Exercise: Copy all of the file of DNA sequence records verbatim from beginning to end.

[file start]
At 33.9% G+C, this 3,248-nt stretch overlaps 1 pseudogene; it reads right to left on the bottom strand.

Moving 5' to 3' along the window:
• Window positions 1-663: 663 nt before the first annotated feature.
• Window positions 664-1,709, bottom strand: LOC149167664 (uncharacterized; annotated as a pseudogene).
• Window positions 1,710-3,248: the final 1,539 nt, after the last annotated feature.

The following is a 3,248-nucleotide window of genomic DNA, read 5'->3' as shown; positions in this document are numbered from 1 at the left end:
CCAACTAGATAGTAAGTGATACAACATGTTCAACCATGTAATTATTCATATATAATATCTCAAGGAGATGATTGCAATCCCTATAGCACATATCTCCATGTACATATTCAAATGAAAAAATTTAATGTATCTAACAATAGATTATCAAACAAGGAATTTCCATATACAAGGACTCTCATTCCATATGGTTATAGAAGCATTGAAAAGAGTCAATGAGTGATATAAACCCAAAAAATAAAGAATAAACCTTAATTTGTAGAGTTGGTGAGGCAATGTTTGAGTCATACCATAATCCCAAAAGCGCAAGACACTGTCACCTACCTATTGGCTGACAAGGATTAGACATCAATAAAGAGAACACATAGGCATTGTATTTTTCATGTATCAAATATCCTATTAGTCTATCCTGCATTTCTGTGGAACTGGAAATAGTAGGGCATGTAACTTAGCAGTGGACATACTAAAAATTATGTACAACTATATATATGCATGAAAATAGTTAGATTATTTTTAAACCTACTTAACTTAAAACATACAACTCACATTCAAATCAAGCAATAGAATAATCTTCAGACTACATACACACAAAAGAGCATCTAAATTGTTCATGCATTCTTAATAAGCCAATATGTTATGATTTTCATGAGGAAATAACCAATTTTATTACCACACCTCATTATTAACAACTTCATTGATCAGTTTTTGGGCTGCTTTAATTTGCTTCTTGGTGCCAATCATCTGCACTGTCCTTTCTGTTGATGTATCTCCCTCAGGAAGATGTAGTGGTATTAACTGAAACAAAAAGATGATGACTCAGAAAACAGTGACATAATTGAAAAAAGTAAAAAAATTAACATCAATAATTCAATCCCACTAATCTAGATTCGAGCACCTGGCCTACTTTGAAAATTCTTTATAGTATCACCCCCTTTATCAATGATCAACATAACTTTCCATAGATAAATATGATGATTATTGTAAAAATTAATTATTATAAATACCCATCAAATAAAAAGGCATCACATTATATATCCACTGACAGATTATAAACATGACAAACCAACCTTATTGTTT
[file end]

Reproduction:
At 33.9% G+C, this 3,248-nt stretch overlaps 1 pseudogene; it reads right to left on the bottom strand.

Moving 5' to 3' along the window:
• Window positions 1-663: 663 nt before the first annotated feature.
• Window positions 664-1,709, bottom strand: LOC149167664 (uncharacterized; annotated as a pseudogene).
• Window positions 1,710-3,248: the final 1,539 nt, after the last annotated feature.

The following is a 3,248-nucleotide window of genomic DNA, read 5'->3' as shown; positions in this document are numbered from 1 at the left end:
CCAACTAGATAGTAAGTGATACAACATGTTCAACCATGTAATTATTCATATATAATATCTCAAGGAGATGATTGCAATCCCTATAGCACATATCTCCATGTACATATTCAAATGAAAAAATTTAATGTATCTAACAATAGATTATCAAACAAGGAATTTCCATATACAAGGACTCTCATTCCATATGGTTATAGAAGCATTGAAAAGAGTCAATGAGTGATATAAACCCAAAAAATAAAGAATAAACCTTAATTTGTAGAGTTGGTGAGGCAATGTTTGAGTCATACCATAATCCCAAAAGCGCAAGACACTGTCACCTACCTATTGGCTGACAAGGATTAGACATCAATAAAGAGAACACATAGGCATTGTATTTTTCATGTATCAAATATCCTATTAGTCTATCCTGCATTTCTGTGGAACTGGAAATAGTAGGGCATGTAACTTAGCAGTGGACATACTAAAAATTATGTACAACTATATATATGCATGAAAATAGTTAGATTATTTTTAAACCTACTTAACTTAAAACATACAACTCACATTCAAATCAAGCAATAGAATAATCTTCAGACTACATACACACAAAAGAGCATCTAAATTGTTCATGCATTCTTAATAAGCCAATATGTTATGATTTTCATGAGGAAATAACCAATTTTATTACCACACCTCATTATTAACAACTTCATTGATCAGTTTTTGGGCTGCTTTAATTTGCTTCTTGGTGCCAATCATCTGCACTGTCCTTTCTGTTGATGTATCTCCCTCAGGAAGATGTAGTGGTATTAACTGAAACAAAAAGATGATGACTCAGAAAACAGTGACATAATTGAAAAAAGTAAAAAAATTAACATCAATAATTCAATCCCACTAATCTAGATTCGAGCACCTGGCCTACTTTGAAAATTCTTTATAGTATCACCCCCTTTATCAATGATCAACATAACTTTCCATAGATAAATATGATGATTATTGTAAAAATTAATTATTATAAATACCCATCAAATAAAAAGGCATCACATTATATATCCACTGACAGATTATAAACATGACAAACCAACCTTATTGTTT